The extra links to important information and pages not only help potential attendees navigate the website easier. But, the larger space the entire result takes is also more likely to attract eyeballs and clicks. Precisely what you want for your event website!
Now that we already know how to better optimise our event website at a technical level, it’s high time we add some link building tactics into our arsenal.
A quick search on Google will yield thousands of how-to guides, case studies, dos and don’ts for link building. And while you can tweak these guides to suit your needs, planning and running an event creates link building and earning opportunities you wouldn’t have otherwise.
The following sections will show you how to take advantage of those!
When you plan and run live events, you get to shake hands and rub shoulders with different folks and businesses including:
Among this list, you can probably find three, four, five, or even more people and organisations who’d love to get a testimonial from you. If they did a genuinely awesome job for you and your business, why hold back?
Giving testimonials is a win-win.
The person or business on the receiving end gets a nice reputation boost should they publish the testimonial on their site. And from a link building and digital marketing perspective, testimonials are excellent low-hanging fruits.
The links you get from a testimonial are 100% editorial. Not to mention they reflect your relationship with the service provider or vendor.
And since all parties get something positive out of the deal, people are much more receptive to giving links in exchange for testimonials than standard, out-of-the-blue link prospecting emails.
Event listing websites and directories are another low-effort opportunity to build up your event’s online presence for a number of reasons.
For starters, the best event listing sites have top-notch SEO and a lot of authority, meaning your listing can land on the first page without any extra effort on your part. Even better, these sites want to provide comprehensive information to their visitors to keep them coming back. They allow you to add all the essential information and a backlink to your event’s website!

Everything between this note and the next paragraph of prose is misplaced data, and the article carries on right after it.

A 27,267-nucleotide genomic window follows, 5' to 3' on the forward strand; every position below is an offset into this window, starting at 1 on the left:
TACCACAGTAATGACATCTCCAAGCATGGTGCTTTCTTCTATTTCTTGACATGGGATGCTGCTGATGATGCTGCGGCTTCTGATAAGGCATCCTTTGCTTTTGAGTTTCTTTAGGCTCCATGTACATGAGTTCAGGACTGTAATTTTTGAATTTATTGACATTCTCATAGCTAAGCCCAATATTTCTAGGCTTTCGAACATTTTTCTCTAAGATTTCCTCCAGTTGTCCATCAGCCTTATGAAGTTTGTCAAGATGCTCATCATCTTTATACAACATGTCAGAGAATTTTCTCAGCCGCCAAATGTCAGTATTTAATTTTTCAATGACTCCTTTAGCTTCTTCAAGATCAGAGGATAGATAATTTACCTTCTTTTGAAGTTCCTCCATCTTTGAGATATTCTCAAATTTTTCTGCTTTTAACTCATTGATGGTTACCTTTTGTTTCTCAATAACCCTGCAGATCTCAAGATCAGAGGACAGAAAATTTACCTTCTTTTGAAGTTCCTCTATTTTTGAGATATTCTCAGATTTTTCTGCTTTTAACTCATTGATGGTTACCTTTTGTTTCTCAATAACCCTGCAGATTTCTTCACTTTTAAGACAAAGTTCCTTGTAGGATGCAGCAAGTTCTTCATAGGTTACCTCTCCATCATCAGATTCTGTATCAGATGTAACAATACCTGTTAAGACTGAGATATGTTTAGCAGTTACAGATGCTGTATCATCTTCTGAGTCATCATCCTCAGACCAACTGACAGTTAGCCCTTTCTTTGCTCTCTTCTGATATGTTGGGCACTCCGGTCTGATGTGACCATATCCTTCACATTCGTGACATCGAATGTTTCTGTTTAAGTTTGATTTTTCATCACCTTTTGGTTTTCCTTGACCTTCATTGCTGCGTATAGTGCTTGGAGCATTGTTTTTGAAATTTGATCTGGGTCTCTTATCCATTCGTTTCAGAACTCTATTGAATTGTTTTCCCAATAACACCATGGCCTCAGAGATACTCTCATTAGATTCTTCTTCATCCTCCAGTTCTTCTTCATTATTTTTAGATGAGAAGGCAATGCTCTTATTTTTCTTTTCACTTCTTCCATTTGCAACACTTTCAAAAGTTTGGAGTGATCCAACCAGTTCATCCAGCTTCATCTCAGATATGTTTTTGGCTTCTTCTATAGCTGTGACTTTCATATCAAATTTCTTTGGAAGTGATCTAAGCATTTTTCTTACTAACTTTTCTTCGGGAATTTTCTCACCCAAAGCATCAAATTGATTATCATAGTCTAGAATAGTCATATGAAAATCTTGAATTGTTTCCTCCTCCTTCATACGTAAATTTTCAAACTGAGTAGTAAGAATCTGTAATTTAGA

Bottom line: you want to get your event listed on as many high-quality directories as possible.
The following websites are good places to start:
You will also want to use Google to find listing sites tailored for your niche or industry. Start by typing in “[your industry] [type of event] [year]” into the search bar.
For example, if you’re running a conference for software developers, search for ‘software development conferences 2018’.
Note that not all of the resulting pages you get using this simple technique are listing websites. Some pages are round-ups by bloggers and influencers in the industry. You can, of course, reach out to these publishers and convince them to add your event. But your success rate won’t be as high compared to getting published on listing sites.
However, you can also find gems – highly relevant event directories you won’t find otherwise. Using the example above, scanning the first page led me to SoftDev Conferences, a site you want to be in if you’re running a programming and software development conference!
So long as you’re creating an event that people actually want to go to and helps the community, you shouldn’t shy away from approaching or even cold emailing journalists, blogger, and publications that cover your industry.
Not everyone will respond. But one or two prospects may blog about your event, send someone to cover it, or share the details with their followers at least.
When you reach out via email, however, keep the message to the point. You will also want to give them an incentive or an emotional reason for promoting your event to their network. If they’re passionate about the topic of, say, your seminar or workshop, emphasise that in your email.
And before we end this section, don’t forget to tweak your email to avoid spam filters.